‘Late Show with Stephen Colbert’ staffers won’t be prosecuted after Capitol arrest

The voice behind Triumph the Insult Comic Dog won’t face charges for trespassing at the Capitol.

The group of staffers for “The Late Show with Stephen Colbert” who were arrested last month will not be prosecuted, Capitol Police and the U.S. Attorney’s Office in Washington, D.C., announced Monday.

Nine employees were filming a segment at the Longworth House Office Building about the Jan. 6 committee hearings, with agreement from both Democratic and Republican members of Congress, but were detained by police on June 16, their last night of production, Colbert previously confirmed.

Police accused them of “unlawful entry,” but will not press charges.

“The USCP arrested nine people for Unlawful Entry charges because members of the group had been told several times before they entered the Congressional buildings that they had to remain with a staff escort inside the buildings and they failed to do so,” the Capitol Police said in a statement Monday.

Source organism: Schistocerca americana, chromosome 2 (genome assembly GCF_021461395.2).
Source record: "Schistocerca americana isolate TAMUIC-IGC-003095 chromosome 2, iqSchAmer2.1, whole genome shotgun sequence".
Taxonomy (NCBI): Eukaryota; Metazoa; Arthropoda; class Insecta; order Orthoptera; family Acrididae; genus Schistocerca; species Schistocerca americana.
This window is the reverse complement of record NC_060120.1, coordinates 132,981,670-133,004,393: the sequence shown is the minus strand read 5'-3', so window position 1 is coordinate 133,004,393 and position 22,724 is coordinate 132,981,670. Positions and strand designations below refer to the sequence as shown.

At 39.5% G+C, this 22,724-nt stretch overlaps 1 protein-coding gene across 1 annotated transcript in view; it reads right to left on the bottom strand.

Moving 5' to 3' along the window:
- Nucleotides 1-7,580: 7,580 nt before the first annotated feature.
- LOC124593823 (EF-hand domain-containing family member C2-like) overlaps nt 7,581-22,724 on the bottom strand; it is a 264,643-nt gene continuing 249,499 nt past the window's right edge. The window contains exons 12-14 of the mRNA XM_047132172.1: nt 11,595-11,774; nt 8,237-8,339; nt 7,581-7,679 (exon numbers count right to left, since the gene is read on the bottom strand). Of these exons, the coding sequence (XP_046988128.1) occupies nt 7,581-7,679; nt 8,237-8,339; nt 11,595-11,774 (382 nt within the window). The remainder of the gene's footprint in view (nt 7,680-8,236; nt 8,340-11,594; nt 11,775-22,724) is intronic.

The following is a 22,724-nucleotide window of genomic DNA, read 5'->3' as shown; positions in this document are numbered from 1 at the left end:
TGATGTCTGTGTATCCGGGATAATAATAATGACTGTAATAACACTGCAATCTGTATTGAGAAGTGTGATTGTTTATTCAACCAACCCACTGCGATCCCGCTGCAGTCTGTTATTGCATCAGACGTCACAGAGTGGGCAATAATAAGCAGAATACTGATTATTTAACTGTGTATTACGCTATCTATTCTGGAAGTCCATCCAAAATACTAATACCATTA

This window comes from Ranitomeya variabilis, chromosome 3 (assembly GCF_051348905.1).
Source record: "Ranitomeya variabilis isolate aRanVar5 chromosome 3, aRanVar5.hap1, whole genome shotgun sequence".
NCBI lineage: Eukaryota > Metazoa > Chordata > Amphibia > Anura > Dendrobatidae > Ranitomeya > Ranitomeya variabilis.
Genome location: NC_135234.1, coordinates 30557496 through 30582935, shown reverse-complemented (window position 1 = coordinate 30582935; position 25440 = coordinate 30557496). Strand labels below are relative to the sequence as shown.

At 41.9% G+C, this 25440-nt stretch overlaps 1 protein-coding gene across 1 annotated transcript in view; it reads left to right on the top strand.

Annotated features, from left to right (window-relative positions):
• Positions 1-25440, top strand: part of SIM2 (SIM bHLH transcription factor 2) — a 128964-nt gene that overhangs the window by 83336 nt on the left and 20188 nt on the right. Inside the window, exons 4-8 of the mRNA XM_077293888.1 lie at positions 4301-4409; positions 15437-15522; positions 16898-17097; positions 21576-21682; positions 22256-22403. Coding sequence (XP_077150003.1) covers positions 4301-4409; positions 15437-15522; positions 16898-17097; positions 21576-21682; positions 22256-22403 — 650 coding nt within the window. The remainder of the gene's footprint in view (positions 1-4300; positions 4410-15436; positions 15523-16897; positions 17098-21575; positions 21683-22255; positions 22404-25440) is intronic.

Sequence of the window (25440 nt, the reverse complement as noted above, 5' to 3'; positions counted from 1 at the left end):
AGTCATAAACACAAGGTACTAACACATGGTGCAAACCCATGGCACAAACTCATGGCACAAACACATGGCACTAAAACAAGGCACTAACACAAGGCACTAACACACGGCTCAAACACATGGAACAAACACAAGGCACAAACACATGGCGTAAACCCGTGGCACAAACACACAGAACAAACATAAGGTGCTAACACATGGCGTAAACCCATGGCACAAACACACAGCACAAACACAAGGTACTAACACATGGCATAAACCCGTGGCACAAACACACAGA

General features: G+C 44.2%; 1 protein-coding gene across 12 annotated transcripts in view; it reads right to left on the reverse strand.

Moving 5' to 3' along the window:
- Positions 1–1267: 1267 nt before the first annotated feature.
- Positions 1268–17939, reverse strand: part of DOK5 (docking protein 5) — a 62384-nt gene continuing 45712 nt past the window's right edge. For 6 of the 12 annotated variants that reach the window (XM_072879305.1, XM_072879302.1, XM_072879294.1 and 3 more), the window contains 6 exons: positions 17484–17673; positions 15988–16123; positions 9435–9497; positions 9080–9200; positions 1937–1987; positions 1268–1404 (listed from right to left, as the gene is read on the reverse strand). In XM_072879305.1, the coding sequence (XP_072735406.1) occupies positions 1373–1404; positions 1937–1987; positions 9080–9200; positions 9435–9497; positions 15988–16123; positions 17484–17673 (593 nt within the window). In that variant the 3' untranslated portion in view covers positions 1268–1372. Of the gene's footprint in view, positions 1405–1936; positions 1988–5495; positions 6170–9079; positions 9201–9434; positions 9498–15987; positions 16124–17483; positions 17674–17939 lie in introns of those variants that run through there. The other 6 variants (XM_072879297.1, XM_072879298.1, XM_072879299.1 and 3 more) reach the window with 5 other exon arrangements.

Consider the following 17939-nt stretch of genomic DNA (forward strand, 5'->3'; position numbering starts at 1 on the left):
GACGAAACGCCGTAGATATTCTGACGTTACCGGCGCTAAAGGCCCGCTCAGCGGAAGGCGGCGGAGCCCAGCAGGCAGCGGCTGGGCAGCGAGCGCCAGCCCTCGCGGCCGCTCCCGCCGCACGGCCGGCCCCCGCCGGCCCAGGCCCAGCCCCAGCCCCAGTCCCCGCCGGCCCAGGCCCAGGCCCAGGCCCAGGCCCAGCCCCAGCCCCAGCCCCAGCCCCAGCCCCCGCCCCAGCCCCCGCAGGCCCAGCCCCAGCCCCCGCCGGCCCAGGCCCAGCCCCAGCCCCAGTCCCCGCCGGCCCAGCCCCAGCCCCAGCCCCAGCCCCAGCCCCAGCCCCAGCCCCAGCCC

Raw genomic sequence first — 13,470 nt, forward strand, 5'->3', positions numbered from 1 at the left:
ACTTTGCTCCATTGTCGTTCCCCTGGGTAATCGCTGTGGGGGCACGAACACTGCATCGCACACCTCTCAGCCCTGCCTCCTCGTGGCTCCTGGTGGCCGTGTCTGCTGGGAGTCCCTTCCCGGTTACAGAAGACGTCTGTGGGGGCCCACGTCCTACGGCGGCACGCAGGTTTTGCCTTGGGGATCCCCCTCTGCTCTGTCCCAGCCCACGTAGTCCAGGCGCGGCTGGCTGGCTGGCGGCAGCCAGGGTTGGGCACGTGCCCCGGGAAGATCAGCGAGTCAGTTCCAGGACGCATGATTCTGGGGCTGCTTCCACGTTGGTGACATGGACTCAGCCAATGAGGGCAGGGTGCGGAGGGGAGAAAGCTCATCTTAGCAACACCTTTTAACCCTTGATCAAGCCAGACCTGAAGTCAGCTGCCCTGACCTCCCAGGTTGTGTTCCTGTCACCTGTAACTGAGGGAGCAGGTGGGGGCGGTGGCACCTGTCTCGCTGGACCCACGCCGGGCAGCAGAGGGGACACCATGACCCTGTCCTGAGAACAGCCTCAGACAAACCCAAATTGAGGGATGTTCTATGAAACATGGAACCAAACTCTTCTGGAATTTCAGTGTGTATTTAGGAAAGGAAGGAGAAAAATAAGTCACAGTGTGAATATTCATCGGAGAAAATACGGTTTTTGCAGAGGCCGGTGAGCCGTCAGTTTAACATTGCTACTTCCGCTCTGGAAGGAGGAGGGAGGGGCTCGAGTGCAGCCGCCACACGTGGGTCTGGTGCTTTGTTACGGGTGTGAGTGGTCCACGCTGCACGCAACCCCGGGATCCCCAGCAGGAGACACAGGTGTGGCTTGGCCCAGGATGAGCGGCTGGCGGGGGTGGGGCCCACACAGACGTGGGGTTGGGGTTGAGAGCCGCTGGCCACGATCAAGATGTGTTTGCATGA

“The United States Capitol Police was just informed the U.S. Attorney’s Office for the District of Columbia is declining to prosecute the case. We respect the decision that office has made.”

Among those arrested was Robert Smigel, the creator and voice of Triumph the Insult Comic Dog.

Colbert insisted days later that his staffers were just “doing their job,” remained “very professional” and “very calm.” But Tucker Carlson insisted they were staging an insurrection of their own.

“I’m shocked I have to explain the difference, but an insurrection involves disrupting the lawful actions of Congress and howling for the blood of elected leaders, all to prevent the peaceful transfer of power,” Colbert responded on his show.

“This was first-degree puppetry. This was high jinks with intent to goof. Misappropriation of an old ‘Conan’ bit.”